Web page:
The Mystery of Dubbeldan’s Lane
Research by David Radcliffe and David Thompson
In July 2021, Allan Marshall posted a photograph of Doubledan’s Lane, Port Melbourne from Building and Real Estate magazine, February 1916 (above) on the Born and Bred in Port Melbourne Facebook page stating that he had checked period maps but couldn’t find any mention of the location. Allan posts old photographs of Port on Facebook. They are often annotated with location details and interesting landmarks so for Allan not to know of Doubledan’s Lane there must be some mystery behind the name.
For the record I had never heard of Doubledan’s Lane either but I had a vague memory from previous research of a local builder of that name.
The photograph accompanied an article by J C Morrell, ARIBA, on Town Planning with Doubledan’s Lane described as follows.
Doubledan’s Lane, Port Melbourne, is 4ft 6in wide. There are four dwellings crowded together, each containing three rooms with frontages to a high iron fence. The picture and the general conditions generally plead for better treatment.Building and Real Estate, 12 Feb 1916, p94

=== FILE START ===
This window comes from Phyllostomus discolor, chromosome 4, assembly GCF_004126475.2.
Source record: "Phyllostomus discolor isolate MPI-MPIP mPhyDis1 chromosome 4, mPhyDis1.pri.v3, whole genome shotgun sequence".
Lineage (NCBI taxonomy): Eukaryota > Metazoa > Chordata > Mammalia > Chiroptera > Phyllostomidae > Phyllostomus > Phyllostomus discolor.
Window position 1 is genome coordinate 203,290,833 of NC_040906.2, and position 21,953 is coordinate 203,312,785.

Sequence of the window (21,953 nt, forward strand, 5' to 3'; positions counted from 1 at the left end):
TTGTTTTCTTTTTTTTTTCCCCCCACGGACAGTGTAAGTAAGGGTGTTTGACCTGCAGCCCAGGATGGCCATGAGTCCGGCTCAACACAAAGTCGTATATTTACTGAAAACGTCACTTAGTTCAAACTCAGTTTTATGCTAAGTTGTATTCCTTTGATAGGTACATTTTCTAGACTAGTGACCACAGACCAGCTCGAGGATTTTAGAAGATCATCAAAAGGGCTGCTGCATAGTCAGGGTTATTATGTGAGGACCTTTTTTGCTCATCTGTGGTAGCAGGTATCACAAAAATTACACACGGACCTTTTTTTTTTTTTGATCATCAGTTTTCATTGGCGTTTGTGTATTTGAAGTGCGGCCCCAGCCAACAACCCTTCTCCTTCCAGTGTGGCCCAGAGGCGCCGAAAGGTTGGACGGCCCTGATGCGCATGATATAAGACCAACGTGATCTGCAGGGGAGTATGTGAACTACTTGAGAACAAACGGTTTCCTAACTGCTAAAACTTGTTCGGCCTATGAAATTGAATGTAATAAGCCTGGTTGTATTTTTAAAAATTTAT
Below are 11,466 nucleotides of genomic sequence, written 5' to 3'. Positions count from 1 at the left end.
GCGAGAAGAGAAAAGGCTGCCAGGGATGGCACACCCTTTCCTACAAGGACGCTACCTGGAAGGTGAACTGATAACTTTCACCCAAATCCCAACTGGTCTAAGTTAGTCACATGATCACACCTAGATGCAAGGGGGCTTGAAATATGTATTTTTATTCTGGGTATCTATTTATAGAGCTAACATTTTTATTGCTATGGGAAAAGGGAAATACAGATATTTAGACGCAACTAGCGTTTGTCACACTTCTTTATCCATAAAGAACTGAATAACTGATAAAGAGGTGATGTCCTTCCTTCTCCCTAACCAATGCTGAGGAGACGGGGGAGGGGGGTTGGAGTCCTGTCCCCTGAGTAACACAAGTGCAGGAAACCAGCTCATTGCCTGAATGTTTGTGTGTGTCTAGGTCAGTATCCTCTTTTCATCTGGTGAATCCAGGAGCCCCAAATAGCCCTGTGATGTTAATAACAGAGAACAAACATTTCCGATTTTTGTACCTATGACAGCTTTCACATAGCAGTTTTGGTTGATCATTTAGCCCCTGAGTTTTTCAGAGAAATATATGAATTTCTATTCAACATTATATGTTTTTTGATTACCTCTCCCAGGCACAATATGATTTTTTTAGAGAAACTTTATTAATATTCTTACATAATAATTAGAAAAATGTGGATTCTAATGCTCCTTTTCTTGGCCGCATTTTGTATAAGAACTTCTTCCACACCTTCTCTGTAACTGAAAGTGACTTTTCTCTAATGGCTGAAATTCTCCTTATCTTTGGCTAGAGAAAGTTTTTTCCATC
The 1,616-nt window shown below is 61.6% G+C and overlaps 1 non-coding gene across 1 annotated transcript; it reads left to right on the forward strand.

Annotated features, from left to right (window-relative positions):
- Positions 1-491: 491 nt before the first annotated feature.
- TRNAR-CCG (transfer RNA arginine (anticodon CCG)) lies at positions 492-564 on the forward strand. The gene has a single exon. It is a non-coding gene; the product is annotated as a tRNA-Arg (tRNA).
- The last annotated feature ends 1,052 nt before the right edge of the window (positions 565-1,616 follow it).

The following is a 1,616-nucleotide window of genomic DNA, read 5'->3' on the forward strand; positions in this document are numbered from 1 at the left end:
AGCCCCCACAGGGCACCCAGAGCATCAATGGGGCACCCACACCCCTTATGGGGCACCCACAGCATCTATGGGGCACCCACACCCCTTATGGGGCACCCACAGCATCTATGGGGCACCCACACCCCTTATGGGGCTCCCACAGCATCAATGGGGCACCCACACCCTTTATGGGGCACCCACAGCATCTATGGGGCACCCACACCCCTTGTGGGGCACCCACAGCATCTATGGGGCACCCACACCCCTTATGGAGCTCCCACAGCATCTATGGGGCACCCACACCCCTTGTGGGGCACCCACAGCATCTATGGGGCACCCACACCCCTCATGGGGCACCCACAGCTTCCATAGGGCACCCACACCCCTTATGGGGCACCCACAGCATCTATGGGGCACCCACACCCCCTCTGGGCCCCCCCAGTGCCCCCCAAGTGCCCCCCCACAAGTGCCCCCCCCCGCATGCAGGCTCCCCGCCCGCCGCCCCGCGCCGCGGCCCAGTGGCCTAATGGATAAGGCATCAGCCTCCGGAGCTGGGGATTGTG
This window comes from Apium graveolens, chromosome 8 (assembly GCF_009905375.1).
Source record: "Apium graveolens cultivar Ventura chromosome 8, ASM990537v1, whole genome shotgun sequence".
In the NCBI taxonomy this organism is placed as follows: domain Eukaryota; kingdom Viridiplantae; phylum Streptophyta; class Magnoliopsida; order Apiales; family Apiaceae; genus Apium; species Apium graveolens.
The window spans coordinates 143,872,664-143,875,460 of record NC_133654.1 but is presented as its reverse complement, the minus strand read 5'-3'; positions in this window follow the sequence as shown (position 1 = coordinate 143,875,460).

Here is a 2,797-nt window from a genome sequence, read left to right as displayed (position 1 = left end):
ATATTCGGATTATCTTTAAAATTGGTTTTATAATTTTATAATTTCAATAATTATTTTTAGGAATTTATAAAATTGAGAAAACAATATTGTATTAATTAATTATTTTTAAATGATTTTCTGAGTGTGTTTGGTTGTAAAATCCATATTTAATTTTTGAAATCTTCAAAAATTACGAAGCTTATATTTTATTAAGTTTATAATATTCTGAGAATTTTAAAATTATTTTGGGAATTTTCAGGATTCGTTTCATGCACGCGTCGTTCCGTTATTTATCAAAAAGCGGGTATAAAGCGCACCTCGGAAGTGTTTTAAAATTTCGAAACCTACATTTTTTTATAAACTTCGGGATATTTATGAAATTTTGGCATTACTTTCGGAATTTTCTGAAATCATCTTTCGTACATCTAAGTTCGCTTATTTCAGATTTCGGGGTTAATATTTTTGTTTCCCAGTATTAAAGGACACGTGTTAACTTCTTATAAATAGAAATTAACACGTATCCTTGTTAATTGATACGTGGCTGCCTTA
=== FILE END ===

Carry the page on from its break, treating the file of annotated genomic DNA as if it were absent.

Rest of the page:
One of the first clues to the location of Doubledan’s Lane comes via the Reverend Robert Stephen Joyce from the Graham Street Methodist Church. Giving evidence at the Royal Commission on the Housing Conditions of the People of the Metropolis and in the Populous Centres of the State chaired by Robert Henry Solly, MLA on 30 June 1914, Rev Joyce bemoaned the congested living conditions in Port Melbourne.
The pocket handkerchief allotments are to me a crying evil – the smallness of the blocks. It makes it impossible for decent conditions to be maintained. The great drawback has been that, instead of following the original survey, they have used the rights-of-way through Port Melbourne to make second streets, so they have streets where the intention was to have only rights-of-way.Evidence taken by the Royal Commission on the Housing Conditions of the People in the Metropolis and in the Populous Centres of the State, 1917, p66
Later in his evidence he continued.
Off Stoke-street there is a place called Doubledan-lane, and in what should be a back yard of a house there are two other houses. The frontage is 30 feet, and it means that there are two houses at the back of this 30-feet frontage.Evidence taken by the Royal Commission on the Housing Conditions of the People in the Metropolis and in the Populous Centres of the State, 1917, p66